It is interesting to note that the Australian town of Coober Pedy, a major site for opal mining, has already built an underground town, including hotels, for those times in the year when it is already too hot to live above ground.
2nd August 2018
Since this post was first written, time has now moved on into 2018 with heatwaves across much of the northern hemisphere (see other posts on this site for details). Even climate sceptics are now beginning to accept that climate change is with us, with the extremes of weather which accompany it.
A piece this week in The Guardian by David Carrington deals with the issue of human survivability during heat waves. I quote a short passage from him, in which he summarises scientific work on the issue:
“The new analysis assesses the impact of climate change on the deadly combination of heat and humidity, which is measured as the “wet bulb” temperature (WBT). Once the WBT reaches 35C, the air is so hot and humid that the human body cannot cool itself by sweating and even fit people sitting in the shade die within six hours.
He then goes on to discuss which parts of the world are most at risk of high WBT temperatures. This would appear to be the north China plain, with a population of 400 million people, most of them farmers. The scientists who produced the data have predicted that by 2070 to 2100, this area of the world will become uninhabitable. Other areas at risk are the Middle East, around the Gulf (particularly Dubai, Abu Dhabi, Doha and the coastal cities of Iran) and parts of South Asia (around the Indus and Ganges valleys).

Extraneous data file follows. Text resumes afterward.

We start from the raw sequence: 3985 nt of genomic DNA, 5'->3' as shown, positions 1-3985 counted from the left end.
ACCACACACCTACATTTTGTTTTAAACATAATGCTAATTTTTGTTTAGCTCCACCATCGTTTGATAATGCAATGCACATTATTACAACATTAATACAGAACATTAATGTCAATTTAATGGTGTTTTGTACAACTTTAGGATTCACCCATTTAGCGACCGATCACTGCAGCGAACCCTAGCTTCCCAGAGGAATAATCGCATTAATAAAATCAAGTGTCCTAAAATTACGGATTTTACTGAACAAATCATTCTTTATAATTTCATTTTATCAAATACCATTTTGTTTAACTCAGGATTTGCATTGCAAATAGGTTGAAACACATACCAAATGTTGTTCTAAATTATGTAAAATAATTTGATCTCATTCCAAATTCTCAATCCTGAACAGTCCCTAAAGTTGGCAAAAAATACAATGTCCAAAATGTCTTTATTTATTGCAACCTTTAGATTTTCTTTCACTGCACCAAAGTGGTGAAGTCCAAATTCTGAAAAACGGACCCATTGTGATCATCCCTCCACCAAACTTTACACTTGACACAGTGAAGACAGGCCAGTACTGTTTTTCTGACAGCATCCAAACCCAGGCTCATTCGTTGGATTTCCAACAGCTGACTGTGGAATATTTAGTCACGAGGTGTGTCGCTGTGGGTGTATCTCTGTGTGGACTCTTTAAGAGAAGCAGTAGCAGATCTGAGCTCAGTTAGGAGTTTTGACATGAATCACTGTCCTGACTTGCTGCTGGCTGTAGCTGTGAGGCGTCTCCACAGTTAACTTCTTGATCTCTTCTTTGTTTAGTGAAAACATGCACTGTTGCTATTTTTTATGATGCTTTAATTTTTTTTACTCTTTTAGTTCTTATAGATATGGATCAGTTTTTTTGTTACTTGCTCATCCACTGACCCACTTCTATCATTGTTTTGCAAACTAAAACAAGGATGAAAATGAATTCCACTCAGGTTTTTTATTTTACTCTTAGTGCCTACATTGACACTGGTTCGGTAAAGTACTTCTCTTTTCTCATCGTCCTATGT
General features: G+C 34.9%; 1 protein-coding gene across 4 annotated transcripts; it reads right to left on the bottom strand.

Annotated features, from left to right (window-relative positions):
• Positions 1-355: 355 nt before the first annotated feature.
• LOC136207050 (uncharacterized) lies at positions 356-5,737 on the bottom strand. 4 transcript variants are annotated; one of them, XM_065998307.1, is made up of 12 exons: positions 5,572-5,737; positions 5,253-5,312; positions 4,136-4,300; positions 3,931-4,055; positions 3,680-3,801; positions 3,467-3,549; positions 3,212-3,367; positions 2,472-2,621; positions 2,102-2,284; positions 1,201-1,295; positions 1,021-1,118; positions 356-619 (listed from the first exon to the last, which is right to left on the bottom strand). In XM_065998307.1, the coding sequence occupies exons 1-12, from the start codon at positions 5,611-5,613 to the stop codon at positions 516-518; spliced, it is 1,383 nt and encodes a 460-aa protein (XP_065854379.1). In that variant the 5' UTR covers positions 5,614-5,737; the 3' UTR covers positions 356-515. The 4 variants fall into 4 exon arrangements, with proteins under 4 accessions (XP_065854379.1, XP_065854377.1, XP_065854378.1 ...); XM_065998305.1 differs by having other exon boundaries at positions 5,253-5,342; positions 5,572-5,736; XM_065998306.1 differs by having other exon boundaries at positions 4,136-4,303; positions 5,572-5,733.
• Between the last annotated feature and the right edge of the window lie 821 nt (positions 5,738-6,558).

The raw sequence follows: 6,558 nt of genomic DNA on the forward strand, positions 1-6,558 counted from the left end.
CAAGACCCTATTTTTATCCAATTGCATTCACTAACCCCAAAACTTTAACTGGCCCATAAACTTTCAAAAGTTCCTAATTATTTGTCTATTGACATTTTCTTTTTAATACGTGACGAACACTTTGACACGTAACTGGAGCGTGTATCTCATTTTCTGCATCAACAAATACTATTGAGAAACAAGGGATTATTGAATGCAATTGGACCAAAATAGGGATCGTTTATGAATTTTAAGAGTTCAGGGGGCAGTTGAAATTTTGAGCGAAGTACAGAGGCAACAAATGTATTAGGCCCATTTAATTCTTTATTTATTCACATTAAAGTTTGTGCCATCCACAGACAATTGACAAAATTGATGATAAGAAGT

For the full Guardian article, see:
The UK has experienced another heatwave period this summer, with record temperatures being reached in a number of countries. It was particularly humid in the UK, with weather forecasters predicting the humidity above 50%, a level which can prove fatal with temperatures above 25ºC, according to the graph shown above.
So its worth looking again at the relationship between WBT (wet bulb temperature) and death due to heat stress. The following can be found in Wikipedia:
“Living organisms can survive only within a certain temperature range. When the ambient temperature is excessive, humans and many animals cool themselves below ambient by evaporative cooling (sweat in humans and horses, saliva and water in dogs and other mammals); this helps to prevent potentially fatal hyperthermia due to heat stress. The effectiveness of evaporative cooling depends upon humidity; wet-bulb temperature, or more complex calculated quantities such as Wet Bulb Globe Temperature (WBGT) which also takes account of solar radiation, give a useful indication of the degree of heat stress, and are used by several agencies as the basis for heat stress prevention guidelines.
A sustained wet-bulb temperature exceeding 35 °C (95 °F) is likely to be fatal even to fit and healthy people, unclothed in the shade next to a fan; at this temperature our bodies switch from shedding heat to the environment, to gaining heat from it. Thus 35 °C (95 °F) is the threshold beyond which the body is no longer able to adequately cool itself. A study by NOAA from 2013 concluded that heat stress will reduce labour capacity considerably under current emissions scenarios.
A 2010 study concluded that under a worst-case scenario for global warming with temperatures 12 °C (22 °F) higher than 2007, the wet-bulb temperature limit for humans could be exceeded around much of the world in future centuries. A 2015 study concluded that parts of the globe could become uninhabitable. An example of the threshold at which the human body is no longer able to cool itself and begins to overheat is a humidity level of 50% and a high heat of 46 °C (115 °F), as this would indicate a wet-bulb temperature of 35 °C (95 °F).”